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Drive-by-wire (EML) throttle system crash

This is not a question but rather an account of problem resolution that Car Talk readers may find interesting.

Drive-by-wire throttle system crashes are mentioned occasionally in threads on different forums, but few have posted their resolutions.

Drive-by-wire throttle systems are great for reducing manufacturing costs and parts counts on cars with cruise control, traction control, stability control, etc. They can be a pain, however, to diagnose when they fail.

All functions in an EML have redundant components, and the system is designed to fail closed when it detects ANY problem. This is because manufacturers live in fear of charges of unintended acceleration.

On a BMW, a soft EML crash gives you a limp-home mode in which you have about a 40 mph top speed. More commonly, however, the EML crashes completely which gives you a fluttering throttle butterfly in a nearly closed position, 1100 RPM and zero power. Shutting off and restarting the engine resets the computer and generally allows you to drive normally again.

Solutions I have found posted included failed throttle body, failed throttle pedal, and failed wiring harness connections making it appear to the computer that the throttle or throttle body had failed.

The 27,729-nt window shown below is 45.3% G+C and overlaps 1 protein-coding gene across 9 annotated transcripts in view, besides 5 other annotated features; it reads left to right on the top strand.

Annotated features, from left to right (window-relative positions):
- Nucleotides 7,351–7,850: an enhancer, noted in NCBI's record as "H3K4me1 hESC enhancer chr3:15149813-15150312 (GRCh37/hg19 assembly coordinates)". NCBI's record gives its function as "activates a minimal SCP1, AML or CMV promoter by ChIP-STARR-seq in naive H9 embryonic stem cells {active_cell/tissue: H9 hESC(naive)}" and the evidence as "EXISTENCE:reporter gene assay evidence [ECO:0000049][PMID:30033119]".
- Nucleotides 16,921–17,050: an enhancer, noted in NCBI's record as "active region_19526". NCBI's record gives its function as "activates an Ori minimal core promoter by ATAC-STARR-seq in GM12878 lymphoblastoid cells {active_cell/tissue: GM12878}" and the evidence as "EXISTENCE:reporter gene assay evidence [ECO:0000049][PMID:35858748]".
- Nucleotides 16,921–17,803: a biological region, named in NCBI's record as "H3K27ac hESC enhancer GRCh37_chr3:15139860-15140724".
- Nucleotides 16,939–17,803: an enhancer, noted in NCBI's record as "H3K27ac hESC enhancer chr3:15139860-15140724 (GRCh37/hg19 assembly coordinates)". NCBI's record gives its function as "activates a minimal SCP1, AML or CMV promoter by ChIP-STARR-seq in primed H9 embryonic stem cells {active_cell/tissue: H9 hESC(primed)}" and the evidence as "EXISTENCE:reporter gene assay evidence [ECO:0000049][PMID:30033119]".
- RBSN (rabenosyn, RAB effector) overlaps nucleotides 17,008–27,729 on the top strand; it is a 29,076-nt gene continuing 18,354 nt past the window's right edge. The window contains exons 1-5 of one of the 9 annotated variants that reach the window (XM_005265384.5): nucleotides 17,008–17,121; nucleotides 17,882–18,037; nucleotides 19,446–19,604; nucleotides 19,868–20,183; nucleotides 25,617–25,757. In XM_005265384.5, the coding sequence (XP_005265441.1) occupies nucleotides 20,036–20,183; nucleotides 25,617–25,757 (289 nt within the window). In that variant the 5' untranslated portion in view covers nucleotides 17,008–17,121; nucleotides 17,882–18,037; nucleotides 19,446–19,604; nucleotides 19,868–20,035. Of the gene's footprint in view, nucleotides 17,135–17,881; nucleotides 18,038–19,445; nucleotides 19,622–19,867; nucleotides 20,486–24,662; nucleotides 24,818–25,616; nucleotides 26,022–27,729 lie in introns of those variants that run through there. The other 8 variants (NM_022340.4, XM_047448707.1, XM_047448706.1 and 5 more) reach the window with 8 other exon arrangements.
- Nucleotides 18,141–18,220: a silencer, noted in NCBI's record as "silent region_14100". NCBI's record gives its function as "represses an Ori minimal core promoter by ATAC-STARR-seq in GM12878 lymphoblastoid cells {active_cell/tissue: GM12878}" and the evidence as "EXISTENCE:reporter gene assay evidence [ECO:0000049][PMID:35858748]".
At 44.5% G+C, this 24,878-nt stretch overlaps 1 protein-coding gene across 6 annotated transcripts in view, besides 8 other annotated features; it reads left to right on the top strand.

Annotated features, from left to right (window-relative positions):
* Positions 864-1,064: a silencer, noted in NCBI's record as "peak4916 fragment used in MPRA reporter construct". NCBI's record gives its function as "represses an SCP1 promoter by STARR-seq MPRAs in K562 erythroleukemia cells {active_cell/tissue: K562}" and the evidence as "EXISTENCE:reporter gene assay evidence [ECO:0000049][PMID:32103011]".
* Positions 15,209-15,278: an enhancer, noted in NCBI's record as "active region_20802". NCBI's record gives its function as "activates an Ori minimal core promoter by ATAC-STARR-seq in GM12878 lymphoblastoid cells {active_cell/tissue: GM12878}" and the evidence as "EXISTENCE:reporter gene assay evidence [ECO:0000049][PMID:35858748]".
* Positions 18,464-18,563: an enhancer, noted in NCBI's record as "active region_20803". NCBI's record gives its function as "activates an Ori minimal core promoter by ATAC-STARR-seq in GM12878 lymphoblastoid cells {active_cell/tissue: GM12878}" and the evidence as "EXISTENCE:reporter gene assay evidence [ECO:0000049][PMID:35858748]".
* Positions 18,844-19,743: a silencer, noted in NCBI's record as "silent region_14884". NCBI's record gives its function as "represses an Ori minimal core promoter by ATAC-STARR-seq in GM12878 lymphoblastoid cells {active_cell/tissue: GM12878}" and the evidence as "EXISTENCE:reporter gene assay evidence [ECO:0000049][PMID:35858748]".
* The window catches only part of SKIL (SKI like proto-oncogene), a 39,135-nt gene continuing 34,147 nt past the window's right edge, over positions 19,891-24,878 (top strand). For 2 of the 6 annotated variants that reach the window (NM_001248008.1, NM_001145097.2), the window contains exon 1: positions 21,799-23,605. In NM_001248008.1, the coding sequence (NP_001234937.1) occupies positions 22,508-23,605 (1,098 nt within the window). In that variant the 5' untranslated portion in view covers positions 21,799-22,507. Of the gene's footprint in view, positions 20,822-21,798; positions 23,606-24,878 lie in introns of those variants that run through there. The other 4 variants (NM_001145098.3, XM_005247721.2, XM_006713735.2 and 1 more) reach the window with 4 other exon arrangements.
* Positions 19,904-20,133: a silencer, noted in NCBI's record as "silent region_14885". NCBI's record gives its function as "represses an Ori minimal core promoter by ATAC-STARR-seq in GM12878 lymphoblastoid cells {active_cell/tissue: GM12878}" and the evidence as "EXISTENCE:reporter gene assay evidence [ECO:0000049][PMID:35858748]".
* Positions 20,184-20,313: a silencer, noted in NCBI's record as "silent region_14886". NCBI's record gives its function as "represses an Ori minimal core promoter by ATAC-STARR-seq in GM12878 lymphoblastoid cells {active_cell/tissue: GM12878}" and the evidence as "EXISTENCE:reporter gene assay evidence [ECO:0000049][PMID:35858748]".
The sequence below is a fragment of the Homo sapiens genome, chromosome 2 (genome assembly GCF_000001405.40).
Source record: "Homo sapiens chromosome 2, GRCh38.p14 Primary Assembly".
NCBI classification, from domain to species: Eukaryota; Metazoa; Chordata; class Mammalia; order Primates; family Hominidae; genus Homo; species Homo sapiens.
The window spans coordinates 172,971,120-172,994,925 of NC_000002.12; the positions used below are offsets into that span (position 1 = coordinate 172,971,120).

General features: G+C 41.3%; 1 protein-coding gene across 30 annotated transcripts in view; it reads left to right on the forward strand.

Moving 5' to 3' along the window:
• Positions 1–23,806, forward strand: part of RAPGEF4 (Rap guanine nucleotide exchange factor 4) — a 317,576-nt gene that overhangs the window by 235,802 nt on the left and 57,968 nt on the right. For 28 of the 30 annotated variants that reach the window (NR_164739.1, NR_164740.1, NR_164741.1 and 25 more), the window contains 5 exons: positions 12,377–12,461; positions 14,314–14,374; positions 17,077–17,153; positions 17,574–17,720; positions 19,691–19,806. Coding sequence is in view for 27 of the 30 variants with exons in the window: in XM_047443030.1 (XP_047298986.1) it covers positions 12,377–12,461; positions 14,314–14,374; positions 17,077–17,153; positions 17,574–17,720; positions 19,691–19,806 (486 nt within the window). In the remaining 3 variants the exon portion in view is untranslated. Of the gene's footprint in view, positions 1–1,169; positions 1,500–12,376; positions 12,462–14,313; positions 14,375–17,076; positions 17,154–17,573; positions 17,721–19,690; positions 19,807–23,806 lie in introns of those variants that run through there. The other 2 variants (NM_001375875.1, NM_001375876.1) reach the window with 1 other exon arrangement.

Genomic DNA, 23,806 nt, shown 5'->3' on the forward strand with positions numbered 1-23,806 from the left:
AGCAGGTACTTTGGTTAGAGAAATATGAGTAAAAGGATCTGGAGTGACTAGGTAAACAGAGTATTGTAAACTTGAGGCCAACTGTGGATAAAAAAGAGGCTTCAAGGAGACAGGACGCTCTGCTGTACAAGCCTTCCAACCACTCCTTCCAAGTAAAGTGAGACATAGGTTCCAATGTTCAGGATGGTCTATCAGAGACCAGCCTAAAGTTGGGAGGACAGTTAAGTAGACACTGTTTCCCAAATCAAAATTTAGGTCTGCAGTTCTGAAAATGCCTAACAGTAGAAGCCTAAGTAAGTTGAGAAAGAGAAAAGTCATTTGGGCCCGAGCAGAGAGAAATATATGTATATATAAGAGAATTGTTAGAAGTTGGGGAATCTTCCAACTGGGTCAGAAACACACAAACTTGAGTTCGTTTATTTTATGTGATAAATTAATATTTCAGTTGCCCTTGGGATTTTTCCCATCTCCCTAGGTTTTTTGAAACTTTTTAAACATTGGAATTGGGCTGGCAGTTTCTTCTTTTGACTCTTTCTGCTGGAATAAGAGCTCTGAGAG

In MY case, however, ('04 325iT, 140k mi) I got a P16A7 code, which is defined as “MAF signal implausible”.

The reason my MAF signal was implausible was because my bank 2 catalytic converter was completely plugged up, and my bank 1 catalytic converter was not too good. The only reason that cyl 4 through 6 were running at all was because their exhaust was going up through the secondary air passage and coming out in the front exhaust manifold.

When the computer detected that the MAF was not reporting nearly enough air flow for the throttle opening and RPM, it shut down the drive-by-wire throttle system. When that happened, I just turned the key to the off position for a half second and then back on. The car bump started and continued to drive as if nothing had happened, other than the Service Engine Soon and sometimes the EML lights illuminated.

It took me a while to figure this out because my test for an obstructed exhaust is to put my hand next to the exhaust opening when the car is idling. If I can feel individual bursts of exhaust, it is OK. This does not work when you have two cats feeding a single exhaust. I did not identify the problem for certain until I dropped the exhaust pipes and put my hand at the opening of the downpipes, below the cats. Then it was obvious that one was blocked.

Yeah. I can’t wait 'til they apply DBW to brake systems.


Have you seen the new cruise control systems that maintain your distance from the car ahead of you? Can’t wait to diagnose one of those when it fails.

My cars already have functions that I don’t even try to fix. Rain-sensing wipers and light-sensing headlight functions are simply disabled at the first hint of a problem.